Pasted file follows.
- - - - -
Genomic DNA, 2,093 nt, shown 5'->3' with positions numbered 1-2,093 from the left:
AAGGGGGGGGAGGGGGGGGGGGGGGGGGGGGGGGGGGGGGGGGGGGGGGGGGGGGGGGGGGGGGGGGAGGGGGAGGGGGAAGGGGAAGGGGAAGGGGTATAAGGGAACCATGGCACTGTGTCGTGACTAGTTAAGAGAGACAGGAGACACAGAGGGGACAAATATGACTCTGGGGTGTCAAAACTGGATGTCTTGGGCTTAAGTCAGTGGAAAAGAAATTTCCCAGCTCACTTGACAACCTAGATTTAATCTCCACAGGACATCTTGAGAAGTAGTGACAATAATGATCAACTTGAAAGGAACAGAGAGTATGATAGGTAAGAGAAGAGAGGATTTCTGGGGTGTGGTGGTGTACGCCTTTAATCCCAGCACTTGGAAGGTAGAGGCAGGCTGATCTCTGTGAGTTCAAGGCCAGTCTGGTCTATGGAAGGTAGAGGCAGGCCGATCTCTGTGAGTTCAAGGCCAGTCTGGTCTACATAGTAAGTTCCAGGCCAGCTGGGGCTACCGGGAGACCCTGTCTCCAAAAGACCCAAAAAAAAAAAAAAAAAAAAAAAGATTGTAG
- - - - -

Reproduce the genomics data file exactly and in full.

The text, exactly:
Genomic DNA, 2,093 nt, shown 5'->3' with positions numbered 1-2,093 from the left:
AAGGGGGGGGAGGGGGGGGGGGGGGGGGGGGGGGGGGGGGGGGGGGGGGGGGGGGGGGGGGGGGGGGAGGGGGAGGGGGAAGGGGAAGGGGAAGGGGTATAAGGGAACCATGGCACTGTGTCGTGACTAGTTAAGAGAGACAGGAGACACAGAGGGGACAAATATGACTCTGGGGTGTCAAAACTGGATGTCTTGGGCTTAAGTCAGTGGAAAAGAAATTTCCCAGCTCACTTGACAACCTAGATTTAATCTCCACAGGACATCTTGAGAAGTAGTGACAATAATGATCAACTTGAAAGGAACAGAGAGTATGATAGGTAAGAGAAGAGAGGATTTCTGGGGTGTGGTGGTGTACGCCTTTAATCCCAGCACTTGGAAGGTAGAGGCAGGCTGATCTCTGTGAGTTCAAGGCCAGTCTGGTCTATGGAAGGTAGAGGCAGGCCGATCTCTGTGAGTTCAAGGCCAGTCTGGTCTACATAGTAAGTTCCAGGCCAGCTGGGGCTACCGGGAGACCCTGTCTCCAAAAGACCCAAAAAAAAAAAAAAAAAAAAAAAGATTGTAG